In my case, I’m going to share 50% of the cash receipts (instead of profits because I think that works better) hoping that the extra volume of sales will provide me with a greater net return than if I did not share the cash receipts.

Well, that’s …. creative. Is it a marketing tactic? Of course! Is it legal? Yup. Is it ethical? Well, that’s questionable. After all, what reader would write a negative review of a book if he/she has a potential to reap a percentage of the profits?

And that’s where all of this gets sticky. In the old days, you knew that a book review you were reading was a real review. If a review had five stars, that’s because the book was good enough to deserve five stars.

But today, when you read a review, you have no idea about the “agreement” that went into the review. Was the reviewer a relative of the author? Was he/she being paid for it? Is he/she getting a percentage of the profits from the book?

So are these techniques ethical? Well, that’s not my place to judge. But they are techniques that can be used to generate some reviews for your book. Use them at your own peril.

And if you have other techniques for getting reviews, please share them with us!


5 Things CoverCake Has Taught Me About Books and Social Media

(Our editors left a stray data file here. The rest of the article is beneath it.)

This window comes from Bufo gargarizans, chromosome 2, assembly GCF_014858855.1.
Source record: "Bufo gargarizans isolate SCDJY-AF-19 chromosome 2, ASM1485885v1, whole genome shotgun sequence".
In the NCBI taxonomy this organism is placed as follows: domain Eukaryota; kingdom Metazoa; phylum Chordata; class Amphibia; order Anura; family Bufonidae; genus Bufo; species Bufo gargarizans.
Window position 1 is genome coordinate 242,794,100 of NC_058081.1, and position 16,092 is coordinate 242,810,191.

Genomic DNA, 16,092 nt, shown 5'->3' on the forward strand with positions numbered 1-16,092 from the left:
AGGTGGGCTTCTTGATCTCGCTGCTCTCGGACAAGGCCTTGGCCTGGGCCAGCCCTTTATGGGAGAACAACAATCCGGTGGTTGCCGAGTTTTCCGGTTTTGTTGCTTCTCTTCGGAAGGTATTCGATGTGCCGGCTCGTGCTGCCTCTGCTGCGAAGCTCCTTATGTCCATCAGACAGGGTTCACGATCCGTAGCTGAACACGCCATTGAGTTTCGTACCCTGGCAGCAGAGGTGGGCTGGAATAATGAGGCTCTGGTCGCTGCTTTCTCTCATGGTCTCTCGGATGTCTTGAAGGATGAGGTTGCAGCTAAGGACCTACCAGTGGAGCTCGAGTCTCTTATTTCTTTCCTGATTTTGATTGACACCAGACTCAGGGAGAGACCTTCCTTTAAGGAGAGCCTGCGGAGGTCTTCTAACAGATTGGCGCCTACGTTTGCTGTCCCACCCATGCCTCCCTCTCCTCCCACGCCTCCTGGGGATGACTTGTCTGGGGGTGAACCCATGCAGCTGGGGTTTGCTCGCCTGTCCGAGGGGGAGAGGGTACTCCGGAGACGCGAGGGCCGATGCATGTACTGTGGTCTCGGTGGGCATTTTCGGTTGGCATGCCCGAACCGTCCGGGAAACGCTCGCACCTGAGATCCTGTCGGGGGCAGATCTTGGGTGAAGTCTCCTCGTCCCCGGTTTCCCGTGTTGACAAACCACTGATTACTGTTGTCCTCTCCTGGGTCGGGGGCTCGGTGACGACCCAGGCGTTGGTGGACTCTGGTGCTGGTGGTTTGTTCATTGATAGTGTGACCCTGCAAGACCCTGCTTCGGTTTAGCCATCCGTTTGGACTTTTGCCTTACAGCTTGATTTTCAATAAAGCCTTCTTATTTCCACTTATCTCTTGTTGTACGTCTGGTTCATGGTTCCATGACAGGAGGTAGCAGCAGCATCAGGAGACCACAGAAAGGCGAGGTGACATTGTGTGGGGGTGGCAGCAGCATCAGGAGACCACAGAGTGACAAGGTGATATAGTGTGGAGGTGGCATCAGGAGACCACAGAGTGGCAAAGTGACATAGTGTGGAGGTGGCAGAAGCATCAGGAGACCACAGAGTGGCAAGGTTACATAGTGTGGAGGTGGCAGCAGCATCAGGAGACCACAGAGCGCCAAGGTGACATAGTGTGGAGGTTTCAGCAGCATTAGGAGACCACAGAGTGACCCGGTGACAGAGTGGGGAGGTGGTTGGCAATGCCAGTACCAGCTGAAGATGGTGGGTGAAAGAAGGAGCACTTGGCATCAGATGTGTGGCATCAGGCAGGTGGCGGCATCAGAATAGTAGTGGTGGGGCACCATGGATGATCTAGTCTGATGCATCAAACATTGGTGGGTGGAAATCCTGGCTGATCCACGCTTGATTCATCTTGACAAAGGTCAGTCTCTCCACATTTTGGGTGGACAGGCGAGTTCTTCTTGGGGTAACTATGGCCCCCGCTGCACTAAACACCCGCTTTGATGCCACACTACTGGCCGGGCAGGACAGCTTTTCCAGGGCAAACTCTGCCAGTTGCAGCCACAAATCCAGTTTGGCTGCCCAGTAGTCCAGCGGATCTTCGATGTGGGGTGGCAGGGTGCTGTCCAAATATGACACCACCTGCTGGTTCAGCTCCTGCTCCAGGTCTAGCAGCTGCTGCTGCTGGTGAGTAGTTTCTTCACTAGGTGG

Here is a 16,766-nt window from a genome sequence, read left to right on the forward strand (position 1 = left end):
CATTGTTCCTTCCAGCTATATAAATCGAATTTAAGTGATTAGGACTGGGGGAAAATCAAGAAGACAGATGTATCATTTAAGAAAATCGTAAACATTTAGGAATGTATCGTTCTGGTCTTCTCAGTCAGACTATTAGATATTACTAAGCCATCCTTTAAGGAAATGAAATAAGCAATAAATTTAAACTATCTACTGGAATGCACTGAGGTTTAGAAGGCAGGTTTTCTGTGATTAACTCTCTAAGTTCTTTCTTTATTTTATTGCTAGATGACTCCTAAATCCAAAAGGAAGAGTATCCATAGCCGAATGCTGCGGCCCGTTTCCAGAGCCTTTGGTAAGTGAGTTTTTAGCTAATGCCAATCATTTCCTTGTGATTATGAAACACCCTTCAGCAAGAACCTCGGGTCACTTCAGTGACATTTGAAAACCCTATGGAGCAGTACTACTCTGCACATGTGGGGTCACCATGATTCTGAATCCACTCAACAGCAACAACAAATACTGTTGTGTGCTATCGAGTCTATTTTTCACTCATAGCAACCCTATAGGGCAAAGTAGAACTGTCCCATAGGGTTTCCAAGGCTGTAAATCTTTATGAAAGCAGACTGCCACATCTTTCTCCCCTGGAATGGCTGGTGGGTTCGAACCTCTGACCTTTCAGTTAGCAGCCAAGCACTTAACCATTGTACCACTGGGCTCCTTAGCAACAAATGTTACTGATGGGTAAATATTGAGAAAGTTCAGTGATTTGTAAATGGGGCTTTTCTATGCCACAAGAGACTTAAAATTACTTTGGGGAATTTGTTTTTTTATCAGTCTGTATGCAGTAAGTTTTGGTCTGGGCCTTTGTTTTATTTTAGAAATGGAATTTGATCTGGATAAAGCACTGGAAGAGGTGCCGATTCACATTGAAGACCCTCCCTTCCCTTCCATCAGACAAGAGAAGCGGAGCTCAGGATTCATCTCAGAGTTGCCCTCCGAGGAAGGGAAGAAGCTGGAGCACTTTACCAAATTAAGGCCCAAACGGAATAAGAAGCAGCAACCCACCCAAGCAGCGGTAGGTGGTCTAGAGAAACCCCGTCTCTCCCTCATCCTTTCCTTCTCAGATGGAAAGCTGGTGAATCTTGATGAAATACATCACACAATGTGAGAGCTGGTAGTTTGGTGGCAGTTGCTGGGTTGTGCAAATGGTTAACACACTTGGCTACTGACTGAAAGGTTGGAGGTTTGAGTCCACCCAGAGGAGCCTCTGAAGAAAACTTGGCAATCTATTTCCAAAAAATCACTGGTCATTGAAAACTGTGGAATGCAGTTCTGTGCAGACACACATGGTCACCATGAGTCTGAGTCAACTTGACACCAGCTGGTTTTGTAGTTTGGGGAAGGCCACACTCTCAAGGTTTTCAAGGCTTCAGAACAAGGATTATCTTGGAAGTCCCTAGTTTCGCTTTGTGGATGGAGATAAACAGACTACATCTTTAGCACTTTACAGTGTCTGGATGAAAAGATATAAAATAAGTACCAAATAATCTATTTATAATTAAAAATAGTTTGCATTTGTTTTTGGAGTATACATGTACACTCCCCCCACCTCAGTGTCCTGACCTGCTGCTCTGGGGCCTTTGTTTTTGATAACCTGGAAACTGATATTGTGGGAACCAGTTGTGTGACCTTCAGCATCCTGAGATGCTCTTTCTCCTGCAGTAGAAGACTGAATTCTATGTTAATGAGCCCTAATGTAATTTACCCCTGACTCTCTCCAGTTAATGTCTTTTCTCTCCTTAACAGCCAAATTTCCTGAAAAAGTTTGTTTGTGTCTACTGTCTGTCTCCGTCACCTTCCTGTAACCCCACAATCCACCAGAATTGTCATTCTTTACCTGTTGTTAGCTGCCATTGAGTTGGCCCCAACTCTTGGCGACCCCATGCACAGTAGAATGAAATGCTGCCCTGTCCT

book_tweetsFor the past few months, Publishers Weekly has been printing a monthly report from CoverCake about the most talked about books in social media. And these lists (and the corresponding analysis) have taught me a thing or two!

First, here’s how CoverCake describes itself:

At CoverCake, we are focused on helping organizations, their brands and their products engage with people. Our philosophy is based on a platform that simplifies and cuts through huge amounts of data in the social media universe to provide you with the necessary information you need to have a meaningful relationship with your customers.

And now on to what their stats about books and social media have taught me…

1. It might be nice to have your book turned into a film. This certainly is no surprise, but it is noteworthy. According to Publishers Weekly, and based on the monthly report from CoverCake, “Thanks to the warm critical reception and box-office domination of the film adaptation of Catching Fire, released November 22 and starring Jennifer Lawrence and Liam Hemsworth, the second book in Suzanne Collins’s Hunger Games trilogy was the most-talked-about book on social media for the month of November.”